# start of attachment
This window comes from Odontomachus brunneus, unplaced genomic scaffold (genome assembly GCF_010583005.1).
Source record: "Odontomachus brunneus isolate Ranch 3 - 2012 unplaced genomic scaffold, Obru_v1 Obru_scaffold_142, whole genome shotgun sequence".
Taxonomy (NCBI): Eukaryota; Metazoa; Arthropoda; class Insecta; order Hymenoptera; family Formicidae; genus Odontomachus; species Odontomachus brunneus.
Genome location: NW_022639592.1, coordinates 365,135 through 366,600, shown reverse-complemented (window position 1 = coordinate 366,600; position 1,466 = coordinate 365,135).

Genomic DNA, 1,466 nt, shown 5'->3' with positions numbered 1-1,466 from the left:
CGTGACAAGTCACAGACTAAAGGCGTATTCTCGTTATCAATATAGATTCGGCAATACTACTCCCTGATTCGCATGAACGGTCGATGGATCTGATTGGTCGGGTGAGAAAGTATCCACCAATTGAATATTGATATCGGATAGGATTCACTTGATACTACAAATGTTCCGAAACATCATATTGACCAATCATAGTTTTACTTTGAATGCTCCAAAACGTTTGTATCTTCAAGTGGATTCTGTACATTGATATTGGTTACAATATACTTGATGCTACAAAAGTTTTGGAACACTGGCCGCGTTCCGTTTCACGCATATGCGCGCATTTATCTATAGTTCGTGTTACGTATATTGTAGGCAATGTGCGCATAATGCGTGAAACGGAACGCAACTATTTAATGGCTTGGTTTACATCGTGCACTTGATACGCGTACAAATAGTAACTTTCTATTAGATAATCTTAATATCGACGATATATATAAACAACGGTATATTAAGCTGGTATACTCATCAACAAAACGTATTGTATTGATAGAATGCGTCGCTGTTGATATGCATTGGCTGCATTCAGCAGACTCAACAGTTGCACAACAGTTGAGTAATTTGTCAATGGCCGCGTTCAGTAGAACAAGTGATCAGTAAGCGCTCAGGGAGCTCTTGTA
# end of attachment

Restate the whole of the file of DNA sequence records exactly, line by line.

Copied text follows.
This window comes from Odontomachus brunneus, unplaced genomic scaffold (genome assembly GCF_010583005.1).
Source record: "Odontomachus brunneus isolate Ranch 3 - 2012 unplaced genomic scaffold, Obru_v1 Obru_scaffold_142, whole genome shotgun sequence".
Taxonomy (NCBI): Eukaryota; Metazoa; Arthropoda; class Insecta; order Hymenoptera; family Formicidae; genus Odontomachus; species Odontomachus brunneus.
Genome location: NW_022639592.1, coordinates 365,135 through 366,600, shown reverse-complemented (window position 1 = coordinate 366,600; position 1,466 = coordinate 365,135).

Genomic DNA, 1,466 nt, shown 5'->3' with positions numbered 1-1,466 from the left:
CGTGACAAGTCACAGACTAAAGGCGTATTCTCGTTATCAATATAGATTCGGCAATACTACTCCCTGATTCGCATGAACGGTCGATGGATCTGATTGGTCGGGTGAGAAAGTATCCACCAATTGAATATTGATATCGGATAGGATTCACTTGATACTACAAATGTTCCGAAACATCATATTGACCAATCATAGTTTTACTTTGAATGCTCCAAAACGTTTGTATCTTCAAGTGGATTCTGTACATTGATATTGGTTACAATATACTTGATGCTACAAAAGTTTTGGAACACTGGCCGCGTTCCGTTTCACGCATATGCGCGCATTTATCTATAGTTCGTGTTACGTATATTGTAGGCAATGTGCGCATAATGCGTGAAACGGAACGCAACTATTTAATGGCTTGGTTTACATCGTGCACTTGATACGCGTACAAATAGTAACTTTCTATTAGATAATCTTAATATCGACGATATATATAAACAACGGTATATTAAGCTGGTATACTCATCAACAAAACGTATTGTATTGATAGAATGCGTCGCTGTTGATATGCATTGGCTGCATTCAGCAGACTCAACAGTTGCACAACAGTTGAGTAATTTGTCAATGGCCGCGTTCAGTAGAACAAGTGATCAGTAAGCGCTCAGGGAGCTCTTGTA